Dr. Ben Romdhane is a Fulbright Almuna and an advocate of Integrated approach to Arabic language Instruction. One of her main research interest focuses on how to simultaneously teach the two varieties of the language successfully in a way that reflects the authentic practice of native Arabic speakers. In the spring 2015, she received a Stanley Grant for International Research and a university-wide Outstanding Teaching Assistant Award from the University of Iowa. In 2019, she served as a judge at the US Universities Arabic Debating Championship in Harvard University, organized by Qatar Debate Center in the United States of America. In the past few years, she has been dedicated to helping Arab refugees integrate and assimilate in the new culture through her translation and interpretation skills.
Professor Blum teaches courses in Italian language, literature, and culture. She is a literary scholar and translator. Her main research interests include futurism, modernism, contemporary Italian women writers, and migration studies. She is author of Rewriting the Journey in Italian Literature: Figures of Subjectivity in Progress, and The Other Modernism: F. T. Marinetti’s Futurist Fiction of Power. Her work is also published in volumes of collected essays on futurism and Italian colonialism and in journals such as Italica, Philological Quarterly, and South Central Review. She is currently working on a research project exploring developments of the fantastic narrative mode in Italian literature.
Marie received her Bachelor of Arts in French and English from Fordham University in 2011. From 2011-2012, she worked as an English assistant for TAPIF at a primary school in Milhaud, France. She returned to her native Providence, Rhode Island to teach French and English at La Salle Academy. During the summers, she pursued a Masters in French at Middlebury College, which she completed in 2017. She arrived at the University of Iowa in 2018 to begin a PhD in French and Francophone World Studies. In her free time, she enjoys hiking, cooking, making music, and reading.
Dr. Anny-Dominique Curtius is Associate Professor of Francophone Studies. She is also the Co-Director of the working group “Museum Futures” at the Obermann Center for Advanced Studies. Her research is interdisciplinary as it circulates across several fields of the Humanities to explore rich literary, cinematic and cultural expressions in Francophone Studies with a focus on the Caribbean, the Indian Ocean and Sub-Saharan Africa. These fields of study include cultural studies, literary criticism, postcolonial theory, film studies, performing arts, women’s studies, postcolonial museum studies, postcolonial ecocriticism, critical ocean studies, trauma and memory studies.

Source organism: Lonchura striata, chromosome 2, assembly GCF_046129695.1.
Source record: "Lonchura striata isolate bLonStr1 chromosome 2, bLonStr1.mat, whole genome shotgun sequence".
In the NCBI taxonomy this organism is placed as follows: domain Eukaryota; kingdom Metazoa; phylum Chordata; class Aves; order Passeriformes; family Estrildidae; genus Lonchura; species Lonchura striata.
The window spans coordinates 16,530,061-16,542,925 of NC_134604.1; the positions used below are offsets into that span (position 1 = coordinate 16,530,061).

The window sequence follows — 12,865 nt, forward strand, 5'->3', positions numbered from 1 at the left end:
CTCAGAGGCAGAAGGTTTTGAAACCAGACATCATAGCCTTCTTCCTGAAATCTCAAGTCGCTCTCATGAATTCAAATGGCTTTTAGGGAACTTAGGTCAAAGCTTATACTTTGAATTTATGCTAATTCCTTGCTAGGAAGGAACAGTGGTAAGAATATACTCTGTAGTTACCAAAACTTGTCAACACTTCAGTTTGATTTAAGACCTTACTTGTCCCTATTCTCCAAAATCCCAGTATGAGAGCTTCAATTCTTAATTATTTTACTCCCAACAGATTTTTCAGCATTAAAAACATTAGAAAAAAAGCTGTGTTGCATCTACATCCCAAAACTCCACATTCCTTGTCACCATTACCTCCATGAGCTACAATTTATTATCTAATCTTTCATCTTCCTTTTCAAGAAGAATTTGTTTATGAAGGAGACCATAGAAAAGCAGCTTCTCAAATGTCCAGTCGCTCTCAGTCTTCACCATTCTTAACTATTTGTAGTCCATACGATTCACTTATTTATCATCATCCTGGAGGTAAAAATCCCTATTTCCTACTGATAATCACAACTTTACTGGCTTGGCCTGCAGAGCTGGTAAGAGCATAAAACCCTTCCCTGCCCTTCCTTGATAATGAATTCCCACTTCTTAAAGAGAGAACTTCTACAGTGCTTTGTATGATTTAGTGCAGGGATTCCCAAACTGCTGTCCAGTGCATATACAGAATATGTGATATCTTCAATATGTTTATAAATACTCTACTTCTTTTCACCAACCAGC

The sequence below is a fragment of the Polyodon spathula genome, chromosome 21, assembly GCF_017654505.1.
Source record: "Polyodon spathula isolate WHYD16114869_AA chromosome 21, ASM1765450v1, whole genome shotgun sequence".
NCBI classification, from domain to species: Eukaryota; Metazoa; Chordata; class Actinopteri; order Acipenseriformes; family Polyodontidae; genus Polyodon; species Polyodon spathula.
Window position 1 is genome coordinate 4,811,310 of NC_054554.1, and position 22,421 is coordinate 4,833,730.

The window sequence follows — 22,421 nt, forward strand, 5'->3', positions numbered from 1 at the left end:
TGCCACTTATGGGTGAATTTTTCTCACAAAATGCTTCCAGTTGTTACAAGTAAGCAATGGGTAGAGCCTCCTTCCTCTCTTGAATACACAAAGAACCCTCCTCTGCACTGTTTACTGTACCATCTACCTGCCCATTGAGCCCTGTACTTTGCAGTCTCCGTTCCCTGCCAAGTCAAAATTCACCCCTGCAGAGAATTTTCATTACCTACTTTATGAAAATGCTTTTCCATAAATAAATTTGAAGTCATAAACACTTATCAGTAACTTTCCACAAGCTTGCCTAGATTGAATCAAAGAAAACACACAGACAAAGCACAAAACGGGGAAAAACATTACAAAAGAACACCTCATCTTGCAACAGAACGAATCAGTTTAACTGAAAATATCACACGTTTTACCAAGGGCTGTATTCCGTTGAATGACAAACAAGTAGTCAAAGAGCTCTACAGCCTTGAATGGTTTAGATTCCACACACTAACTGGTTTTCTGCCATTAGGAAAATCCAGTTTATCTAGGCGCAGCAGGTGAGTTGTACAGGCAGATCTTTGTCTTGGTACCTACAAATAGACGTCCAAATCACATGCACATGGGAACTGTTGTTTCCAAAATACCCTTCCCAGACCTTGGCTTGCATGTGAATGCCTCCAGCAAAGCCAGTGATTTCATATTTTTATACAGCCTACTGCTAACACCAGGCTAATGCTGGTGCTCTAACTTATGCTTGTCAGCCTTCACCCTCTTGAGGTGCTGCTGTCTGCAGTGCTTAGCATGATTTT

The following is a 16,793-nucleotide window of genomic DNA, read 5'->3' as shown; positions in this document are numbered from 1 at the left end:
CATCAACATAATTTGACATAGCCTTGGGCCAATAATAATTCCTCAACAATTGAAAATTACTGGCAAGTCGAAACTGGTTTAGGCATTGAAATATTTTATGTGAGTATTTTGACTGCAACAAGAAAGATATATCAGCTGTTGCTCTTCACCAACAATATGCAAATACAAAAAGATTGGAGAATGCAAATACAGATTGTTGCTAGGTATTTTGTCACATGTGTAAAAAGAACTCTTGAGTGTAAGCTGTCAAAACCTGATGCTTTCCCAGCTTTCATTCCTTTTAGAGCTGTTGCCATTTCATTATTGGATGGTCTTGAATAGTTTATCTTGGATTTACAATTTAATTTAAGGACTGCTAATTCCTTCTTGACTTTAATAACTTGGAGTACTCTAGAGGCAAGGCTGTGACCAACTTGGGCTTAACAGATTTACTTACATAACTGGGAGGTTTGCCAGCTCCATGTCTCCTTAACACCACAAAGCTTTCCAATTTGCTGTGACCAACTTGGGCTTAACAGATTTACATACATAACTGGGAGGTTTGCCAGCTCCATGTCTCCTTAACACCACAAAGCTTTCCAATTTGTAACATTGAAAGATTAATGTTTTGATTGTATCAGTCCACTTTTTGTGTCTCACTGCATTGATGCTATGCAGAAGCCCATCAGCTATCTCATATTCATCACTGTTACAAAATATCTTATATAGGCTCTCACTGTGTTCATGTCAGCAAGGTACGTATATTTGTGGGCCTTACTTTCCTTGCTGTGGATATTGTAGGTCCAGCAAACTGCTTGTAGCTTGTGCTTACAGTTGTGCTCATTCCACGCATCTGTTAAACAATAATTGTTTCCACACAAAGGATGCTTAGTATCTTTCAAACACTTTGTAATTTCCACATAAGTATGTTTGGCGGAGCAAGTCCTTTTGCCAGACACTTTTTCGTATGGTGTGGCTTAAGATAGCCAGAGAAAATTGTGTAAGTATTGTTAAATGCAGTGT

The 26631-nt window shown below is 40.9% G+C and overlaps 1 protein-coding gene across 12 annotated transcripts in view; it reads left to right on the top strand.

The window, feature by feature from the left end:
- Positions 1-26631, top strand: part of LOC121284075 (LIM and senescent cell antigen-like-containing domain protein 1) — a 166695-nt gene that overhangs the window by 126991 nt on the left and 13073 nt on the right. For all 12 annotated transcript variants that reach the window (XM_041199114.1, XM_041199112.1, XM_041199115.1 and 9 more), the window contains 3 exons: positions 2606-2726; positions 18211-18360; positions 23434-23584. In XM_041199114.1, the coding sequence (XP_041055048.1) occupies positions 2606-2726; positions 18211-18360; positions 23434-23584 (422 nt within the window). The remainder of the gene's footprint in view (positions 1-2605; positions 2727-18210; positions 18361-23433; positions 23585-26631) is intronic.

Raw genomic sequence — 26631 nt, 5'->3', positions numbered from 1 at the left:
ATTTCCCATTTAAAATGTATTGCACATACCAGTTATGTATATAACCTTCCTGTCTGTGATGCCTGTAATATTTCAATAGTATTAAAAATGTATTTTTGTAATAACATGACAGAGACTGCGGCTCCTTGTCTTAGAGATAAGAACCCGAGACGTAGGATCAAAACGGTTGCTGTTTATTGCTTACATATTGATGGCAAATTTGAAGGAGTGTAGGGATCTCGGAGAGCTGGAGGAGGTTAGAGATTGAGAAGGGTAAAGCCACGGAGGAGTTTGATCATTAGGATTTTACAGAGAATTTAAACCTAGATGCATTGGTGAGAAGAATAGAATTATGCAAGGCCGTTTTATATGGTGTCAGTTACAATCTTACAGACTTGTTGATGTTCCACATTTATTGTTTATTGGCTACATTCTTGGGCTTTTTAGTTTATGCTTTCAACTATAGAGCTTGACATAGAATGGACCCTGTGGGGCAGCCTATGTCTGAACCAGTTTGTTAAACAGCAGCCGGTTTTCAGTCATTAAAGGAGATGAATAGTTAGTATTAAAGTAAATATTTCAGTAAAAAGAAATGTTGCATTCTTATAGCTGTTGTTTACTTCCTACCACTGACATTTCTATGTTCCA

Meredith Mahy Gall is the academic advisor for the Division of World Literatures, Languages, and Cultures (including all world languages, International Studies, linguistics, and translation) In addition, Meredith advises social work interest students and global health studies students.
Before joining International Programs, Russell served as the director of the UI’s Division of World Languages, Literatures and Cultures from 2011-2019, where he worked to extend and deepen study abroad and other partnership opportunities in East Asia, Europe, Russia, and Latin America. He also served as chair of the Department of Modern Languages and Literatures at the University of Nebraska-Lincoln from 2001-2011, where he oversaw numerous study abroad programs and served a term as head of the University’s International Affairs Advisory Committee.